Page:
UN World Food Programme

More than a warm smile - Remembering our colleagues in Islamabad.

Yesterday morning, chilling news came in:

ISLAMABAD, Pakistan. -- An apparent suicide bomber set off an explosion inside the heavily guarded office of the United Nations' World Food Programme killing at least five people and wounding five others. (...) The agency listed the confirmed fatalities as an Iraqi information and communication technology officer, Botan Ahmed Ali al-Hayawi, and four Pakistanis: Abid Rehman, a senior finance assistant; Gulrukh Tahir, a receptionist; Farzana Barkat, an office assistant; and Mohammed Wahab, a finance assistant. (Full)

Farzana worked in the Islamabad Logistics division. Our colleague Dima Hatuqa, said it so well: "To me, Farzana was more than a warm smile."

Dima tells her story:

I arrived in Islamabad on 22 May to support the Logistics Cluster activities in response to the IDP (Internally Displaced People) crisis. It was my first time in a country which I knew very little, apart from a few stories I heard from colleagues.
"This is not Pakistan", the driver told me on our way to the office. "Pakistan is a beautiful country that has never seen this type of atmosphere, this insecurity. The Pakistani people are very friendly and peaceful. Its very sad what's happening in our country".
Farzana was one of the first people I met when I arrived in the country office. I was tired and confused. My colleague Tony led me to the logistics section in the basement where he found us a few temporary empty spots next to Farzana's desk. Introducing myself and apologising for using her stationery, Farzana smiled and welcomed me in the office. She asked me whether I had needed anything and offered to take me shopping explaining very politely that "the jeans looked great but might not work in some places".
This was my chance to know more about this beautiful young woman who carried so much more than her warm smile. She told me stories about her country, her family and her ambitions. She too was sad about the current situation and was missing the days where she had the freedom to go to the market, gym and restaurants. Having lived and worked in similar conditions, I felt I had a lot to share with Farzana who, at 22, was very happy and proud to work with WFP's Logistics team in Islamabad.
Farzana as we will remember her.

Farzana as we will remember her.

A few weeks later, the Pearl Intercontinental Hotel in Peshawar was heavily damaged by a suicide car bomb. This tragic incident shook us all, especially our ten staff who witnessed and survived the incident. I was amazed to see how Farzana and the rest of our colleagues in the country office were supportive and dedicated to continue supporting the operation despite this incident.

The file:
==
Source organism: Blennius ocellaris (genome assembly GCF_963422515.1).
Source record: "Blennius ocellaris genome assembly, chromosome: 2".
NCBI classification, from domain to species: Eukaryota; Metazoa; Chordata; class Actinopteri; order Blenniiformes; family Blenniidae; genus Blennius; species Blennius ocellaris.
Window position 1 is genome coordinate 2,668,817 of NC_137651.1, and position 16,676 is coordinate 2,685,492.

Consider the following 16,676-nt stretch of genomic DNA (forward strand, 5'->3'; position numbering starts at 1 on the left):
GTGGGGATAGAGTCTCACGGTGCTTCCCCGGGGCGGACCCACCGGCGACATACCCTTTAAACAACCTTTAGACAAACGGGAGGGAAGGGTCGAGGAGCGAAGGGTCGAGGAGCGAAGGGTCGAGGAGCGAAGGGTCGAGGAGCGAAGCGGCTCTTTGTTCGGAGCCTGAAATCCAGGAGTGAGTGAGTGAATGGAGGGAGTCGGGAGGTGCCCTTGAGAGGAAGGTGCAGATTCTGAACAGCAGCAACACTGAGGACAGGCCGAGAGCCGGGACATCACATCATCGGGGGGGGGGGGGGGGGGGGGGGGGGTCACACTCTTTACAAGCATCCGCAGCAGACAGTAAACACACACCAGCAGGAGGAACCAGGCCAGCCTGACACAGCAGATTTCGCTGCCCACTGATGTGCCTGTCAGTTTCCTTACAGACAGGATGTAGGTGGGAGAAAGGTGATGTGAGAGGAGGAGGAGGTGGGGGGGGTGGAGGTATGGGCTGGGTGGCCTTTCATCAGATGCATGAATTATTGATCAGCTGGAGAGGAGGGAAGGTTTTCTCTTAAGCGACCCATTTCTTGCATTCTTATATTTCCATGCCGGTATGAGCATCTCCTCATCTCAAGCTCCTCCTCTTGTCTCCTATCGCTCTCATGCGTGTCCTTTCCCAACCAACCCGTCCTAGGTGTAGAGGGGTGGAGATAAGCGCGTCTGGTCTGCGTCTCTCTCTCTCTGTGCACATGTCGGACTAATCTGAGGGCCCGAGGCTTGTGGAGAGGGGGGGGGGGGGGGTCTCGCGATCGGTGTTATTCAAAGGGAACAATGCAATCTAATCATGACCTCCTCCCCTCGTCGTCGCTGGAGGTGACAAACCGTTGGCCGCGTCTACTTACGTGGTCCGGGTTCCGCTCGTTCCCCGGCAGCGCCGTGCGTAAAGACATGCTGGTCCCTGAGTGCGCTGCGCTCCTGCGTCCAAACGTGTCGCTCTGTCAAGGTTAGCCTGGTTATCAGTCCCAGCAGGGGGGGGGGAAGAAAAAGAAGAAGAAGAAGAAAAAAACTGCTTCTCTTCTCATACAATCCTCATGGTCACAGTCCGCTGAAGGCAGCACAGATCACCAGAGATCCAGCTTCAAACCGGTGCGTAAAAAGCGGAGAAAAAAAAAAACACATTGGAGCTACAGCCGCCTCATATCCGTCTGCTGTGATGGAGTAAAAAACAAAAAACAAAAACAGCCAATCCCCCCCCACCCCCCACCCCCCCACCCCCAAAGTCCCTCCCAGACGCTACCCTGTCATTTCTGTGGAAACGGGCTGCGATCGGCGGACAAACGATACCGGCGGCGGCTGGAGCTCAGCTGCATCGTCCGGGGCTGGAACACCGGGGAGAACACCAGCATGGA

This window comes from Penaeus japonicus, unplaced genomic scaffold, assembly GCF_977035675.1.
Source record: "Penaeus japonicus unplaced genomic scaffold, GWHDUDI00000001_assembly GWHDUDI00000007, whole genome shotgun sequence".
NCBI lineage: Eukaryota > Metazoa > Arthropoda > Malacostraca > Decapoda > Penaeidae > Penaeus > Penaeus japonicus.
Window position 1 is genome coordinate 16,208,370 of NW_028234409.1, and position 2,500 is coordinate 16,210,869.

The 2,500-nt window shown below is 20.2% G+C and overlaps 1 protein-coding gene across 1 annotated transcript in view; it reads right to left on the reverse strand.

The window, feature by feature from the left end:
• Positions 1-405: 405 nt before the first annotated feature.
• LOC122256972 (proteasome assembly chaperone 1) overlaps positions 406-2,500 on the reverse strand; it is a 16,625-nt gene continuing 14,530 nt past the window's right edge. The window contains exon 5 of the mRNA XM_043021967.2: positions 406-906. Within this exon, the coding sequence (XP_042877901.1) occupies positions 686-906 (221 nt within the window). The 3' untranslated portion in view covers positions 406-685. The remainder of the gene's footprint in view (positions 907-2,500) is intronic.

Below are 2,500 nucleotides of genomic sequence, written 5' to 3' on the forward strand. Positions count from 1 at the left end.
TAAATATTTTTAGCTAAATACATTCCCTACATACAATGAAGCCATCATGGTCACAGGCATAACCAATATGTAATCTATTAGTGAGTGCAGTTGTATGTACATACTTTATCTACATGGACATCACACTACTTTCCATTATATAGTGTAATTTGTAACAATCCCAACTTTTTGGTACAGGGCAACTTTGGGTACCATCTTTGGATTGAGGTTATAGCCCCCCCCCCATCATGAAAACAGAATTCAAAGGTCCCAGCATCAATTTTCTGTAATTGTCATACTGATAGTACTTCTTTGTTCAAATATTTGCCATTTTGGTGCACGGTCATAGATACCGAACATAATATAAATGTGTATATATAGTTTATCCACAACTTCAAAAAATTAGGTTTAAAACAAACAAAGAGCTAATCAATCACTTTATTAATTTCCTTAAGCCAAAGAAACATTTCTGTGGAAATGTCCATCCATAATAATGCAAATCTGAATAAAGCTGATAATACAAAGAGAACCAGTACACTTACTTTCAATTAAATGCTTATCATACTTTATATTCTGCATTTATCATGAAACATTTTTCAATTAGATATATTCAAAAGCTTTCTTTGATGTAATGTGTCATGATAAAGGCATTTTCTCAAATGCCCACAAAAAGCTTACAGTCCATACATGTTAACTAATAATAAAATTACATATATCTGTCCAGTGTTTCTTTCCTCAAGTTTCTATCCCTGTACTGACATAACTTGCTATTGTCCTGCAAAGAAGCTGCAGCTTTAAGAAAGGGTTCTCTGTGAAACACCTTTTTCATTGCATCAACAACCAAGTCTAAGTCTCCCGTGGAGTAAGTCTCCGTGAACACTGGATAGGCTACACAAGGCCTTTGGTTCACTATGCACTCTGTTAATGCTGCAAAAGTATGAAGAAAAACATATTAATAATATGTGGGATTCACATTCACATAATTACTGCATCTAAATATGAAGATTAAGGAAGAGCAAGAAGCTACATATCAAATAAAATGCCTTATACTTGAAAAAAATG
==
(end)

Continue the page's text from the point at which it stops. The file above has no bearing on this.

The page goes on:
Two weeks went by and I was due to return to my duty station. I had very mixed feelings after a very intense month of living and working under such an unpredictable and insecure environment. I had missed my partner, my family and friends, but in Farzana, I was already missing a friend. Farzana and I exchanged gifts - she gave me her black dress and shawl and I gave her my WFP logistics t-shirt. We smiled and said goodbye, not knowing we would not meet again.
Today, like many others, my thoughts go out to the families and friends of our lost colleagues, who will always be remembered as people before being remembered as aid workers. I wish our friends and colleagues in Pakistan all the strength during this sad and difficult moment.

Something Dima wrote, stroke a chord inside of me: It is easy to think of us, as abstract "things". Figures. Statistics. Job titles "aid workers", "UN employees", "office assistant".

We are often generalized. Symbols. Symbols of the battle against human misery, symbols of hope, symbols of whatever.

Some put us on a pedestral. The ultimate "good do-er", the idealists. The "warriors of peace". The "infantry forces of poverty".

Others see us as targets. As enemies. As evil to be rooted out, by whatever means.

But in essence, we are none of the above. We are sons and daughters of our parents. We are brothers and sisters of our siblings. We are husbands and wives. We are mothers and fathers of our children. We are friends to our loved ones. We are made out of flesh and blood. We have our ambitions, we have our struggles. We are not just "aidworkers". We are "human". We are "people".

We know the risks we take. We try to live with that risk, day by day. We do get scared. We do worry about ourselves, our colleagues. And we weep when, yet again, we loose a colleague. Not because each of us knew Farzana, Abid, GulRukh, Mohammad or Botan, but because we share the same work and the same life.

When a senseless violent tragedy like yesterday's bombing hits one of our offices, when yet again one of us passes away, we see a shattered life. We see the suffering of the families. The tears of colleagues. But above all, we see a face, and hear their voice. Voices which we won't hear anymore. Laughter which won't be around anymore.

I hope you do too, and remember them not as symbols, statistics, abstract "things", but as people. People we had as colleagues and friends.

Farzana, Abid, GulRukh, Mohammad or Botan: Ma'salama. We bid you farewell. You will not be forgotten.

See the video statement of Josette Sheeran, WFP's Executive Director, on the attack of our Islamabad office.

Picture courtesy The Nation. Thanks to Dima and Philippe for their contribution to this post.